ATLANTA — When Francisco Cabrera finally fell asleep at 4:30 a.m. Thursday, he was nagged by a strange thought.
The unlikely hero of the Atlanta Braves' ninth-inning victory over the Pittsburgh Pirates for the National League championship hours earlier was not certain the dramatics had actually taken place.
"I could not believe it was me who had won that game," he said. "People had been calling me all night and telling me what I had done, but . . . for some reason, I could not believe."
By Friday afternoon, he had seen his two-out, two-run single replayed on every local station at seemingly every commercial break.
"I see it about 50 times and I finally say, 'Yes, that was me,' " Cabrera said.
And so all of the Braves will be believers as they face the Toronto Blue Jays in the 89th World Series beginning tonight at Atlanta-Fulton County Stadium at 5:29 PDT.
This is far more than a duel between the United States and Canada, which is represented in the World Series for the first time since international play began in 1969.
"The hardest part about this series will be going through customs," Ron Gant of the Braves said.
It is also more than a duel between two managers, the Braves' Bobby Cox and the Blue Jays' Cito Gaston, who have been part of both organizations.
Cox managed four years for the Blue Jays, longer than anyone, and Gaston played five years for the Braves.
This is even more than a duel between Deion Sanders, who throws water and baseballs at members of the media, and Roberto Alomar, who throws gas on competitive embers.
When asked what he thought of the Braves on Friday, Alomar smiled and said, "They're going to lose."
More than anything, the World Series is a match between a team that has expected to be here since last February and a team that thought it wasn't going to be here until the bottom of the ninth inning on Wednesday.
"We have been hit by a 200-300 watt charge," the Braves' Otis Nixon said. "That much power, it just doesn't go away."
Those poor Blue Jays. They defeated the Oakland Athletics on Wednesday afternoon to quiet the charges that they are chokers, but in the middle of their postgame party, the Braves made them spill their champagne.
"We saw the Braves on television and . . . man, it was better than what Kirk Gibson did in the World Series," said Alfredo Griffin, Blue Jay shortstop. "They had no chance to win, and now they are here. They have to be inspired."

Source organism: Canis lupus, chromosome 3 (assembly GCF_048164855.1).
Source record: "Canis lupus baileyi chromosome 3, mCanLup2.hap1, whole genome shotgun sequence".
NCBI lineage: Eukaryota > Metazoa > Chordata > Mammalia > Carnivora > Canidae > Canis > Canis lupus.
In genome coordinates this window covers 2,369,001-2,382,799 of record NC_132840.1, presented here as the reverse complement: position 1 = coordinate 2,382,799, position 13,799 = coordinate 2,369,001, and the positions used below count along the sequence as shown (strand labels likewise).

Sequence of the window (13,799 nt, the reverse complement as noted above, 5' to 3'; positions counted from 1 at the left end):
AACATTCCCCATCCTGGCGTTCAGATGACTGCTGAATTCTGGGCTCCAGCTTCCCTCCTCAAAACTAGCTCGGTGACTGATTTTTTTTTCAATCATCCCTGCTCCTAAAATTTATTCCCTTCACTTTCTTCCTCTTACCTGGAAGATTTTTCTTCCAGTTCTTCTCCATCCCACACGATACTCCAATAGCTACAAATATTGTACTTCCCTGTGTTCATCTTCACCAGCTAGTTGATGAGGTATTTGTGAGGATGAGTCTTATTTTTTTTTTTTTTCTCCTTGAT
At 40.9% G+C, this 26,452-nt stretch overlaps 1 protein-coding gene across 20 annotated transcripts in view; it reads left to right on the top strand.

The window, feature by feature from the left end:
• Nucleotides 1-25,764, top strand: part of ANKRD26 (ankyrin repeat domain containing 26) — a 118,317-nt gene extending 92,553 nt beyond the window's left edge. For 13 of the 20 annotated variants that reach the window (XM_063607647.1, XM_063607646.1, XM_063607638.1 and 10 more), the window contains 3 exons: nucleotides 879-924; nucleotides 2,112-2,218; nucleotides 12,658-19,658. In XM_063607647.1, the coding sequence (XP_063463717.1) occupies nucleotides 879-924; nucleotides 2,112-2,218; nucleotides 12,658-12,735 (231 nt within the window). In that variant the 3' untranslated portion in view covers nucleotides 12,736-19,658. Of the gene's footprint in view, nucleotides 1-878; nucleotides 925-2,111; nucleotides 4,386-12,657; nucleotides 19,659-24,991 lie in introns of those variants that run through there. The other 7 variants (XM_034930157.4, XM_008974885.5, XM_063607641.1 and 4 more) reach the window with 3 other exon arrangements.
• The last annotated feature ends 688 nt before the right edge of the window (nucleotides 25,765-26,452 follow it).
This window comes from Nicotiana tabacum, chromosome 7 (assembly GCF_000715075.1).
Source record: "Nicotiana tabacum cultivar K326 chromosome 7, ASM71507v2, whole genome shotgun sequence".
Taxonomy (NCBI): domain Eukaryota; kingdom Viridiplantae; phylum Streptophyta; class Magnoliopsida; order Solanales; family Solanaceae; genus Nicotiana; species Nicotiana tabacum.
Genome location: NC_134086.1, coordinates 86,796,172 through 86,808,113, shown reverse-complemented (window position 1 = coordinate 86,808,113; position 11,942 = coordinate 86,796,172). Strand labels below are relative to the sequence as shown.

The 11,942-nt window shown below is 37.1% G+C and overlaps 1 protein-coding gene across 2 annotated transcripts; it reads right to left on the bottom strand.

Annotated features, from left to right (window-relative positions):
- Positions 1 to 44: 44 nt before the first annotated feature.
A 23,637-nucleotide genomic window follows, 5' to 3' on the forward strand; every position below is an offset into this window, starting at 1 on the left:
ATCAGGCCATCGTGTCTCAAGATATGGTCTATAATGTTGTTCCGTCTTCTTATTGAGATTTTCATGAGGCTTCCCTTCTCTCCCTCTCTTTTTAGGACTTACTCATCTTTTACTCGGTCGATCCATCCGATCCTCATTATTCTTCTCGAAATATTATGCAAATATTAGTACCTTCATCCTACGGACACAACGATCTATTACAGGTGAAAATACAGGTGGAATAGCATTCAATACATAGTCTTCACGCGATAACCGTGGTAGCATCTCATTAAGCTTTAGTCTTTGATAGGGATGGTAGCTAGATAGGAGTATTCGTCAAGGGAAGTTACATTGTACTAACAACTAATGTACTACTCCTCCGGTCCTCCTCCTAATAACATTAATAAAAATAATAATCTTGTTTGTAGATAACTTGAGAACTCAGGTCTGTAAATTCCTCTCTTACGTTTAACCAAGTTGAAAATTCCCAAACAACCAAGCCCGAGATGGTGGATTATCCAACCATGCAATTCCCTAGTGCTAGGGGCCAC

Said John Smoltz, the Braves' Game 2 starter: "There is an aura about this team right now. We don't want to let it slip away."
The Braves hope this emotion helps them overcome the one run in the final game that kept them from winning Atlanta's first World Series last year against the Minnesota Twins.
The Blue Jays will counter inspiration with intimidation.
Jack Morris, the pitcher who shut out the Braves for 10 innings in that final game last year, a 1-0 Twins' victory, will start for Toronto today.
"That's sort of crazy . . . I thought we got rid of him," the Braves' Brian Hunter said.
The Braves probably also thought they had gotten rid of David Cone, who had a 2.25 earned-run average and a shutout against them in three starts before being traded from the New York Mets to the Blue Jays.
But Cone will start Game 2, and will be followed in Game 3 by Juan Guzman, who is 29-8 since last season, including postseason.
This rotation is the heart of the Blue Jays' advantage over a Brave starting rotation that had a 6.07 ERA during the playoffs.
"I read some comments from the Braves where they said they would be more comfortable with me this time," Cone said. "Not a factor. I've got enough variety in my pitches that I won't look the same."
The Braves were certain they had rid themselves of reliever Duane Ward, who was traded to the Blue Jays in 1986. But he has returned with closer Tom Henke to form a bullpen that should give the Blue Jays another advantage.
"They have Jeff (Reardon) over there, and he is the best ever," Henke said, referring to the major leagues' all-time saves leader. "But I think our bullpen is deeper. I would give us the slight edge in that area."
Not only is Reardon inconsistent, his best setup man, Mike Stanton, is left-handed. This is another Blue Jay advantage; their hitters love left-handed pitching.
Alomar, a switch-hitter, has three more home runs against left-handers in 514 fewer at-bats.
Joe Carter is batting 65 points higher against left-handers. Manny Lee is batting 50 points higher. Candy Maldonado is batting 35 points higher.
Dave Winfield is batting 15 points higher against left-handers, and he will play all games in Atlanta even though there is no designated hitter there.
He will become the right fielder, moving either Candy Maldonado or John Olerud out of the lineup, completing an impressive offense that batted nine points better than the Braves with 25 more home runs.
"We're talking about a lot better hitting club than the Twins were last year," Gant said. "We are going to have to work with all nine hitters."
That work begins with left-hander Tom Glavine, the Braves' Game 1 starter, who gave up a playoff record eight runs during the second inning in his most recent postseason start earlier this week.
"The percentages are with Glavine right now, he can't pitch as poorly as he has," said Pat Gillick, the Blue Jays' general manager.
The Braves also have Cabrera, who late Wednesday reminded some in these parts of Bobby Thomson and his famous hit in 1951.
Thomson's homer gave the New York Giants a pennant-winning victory over the Dodgers, but the emotion apparently wore them out during the World Series, which they lost to the New York Yankees.
"Bobby Thomson . . . is he related to Robby Thompson?" Cabrera asked.
STAYING PUT: Deion Sanders is on the World Series roster, and the Braves say there was never any doubt. C8
FACTS, FIGURES: C12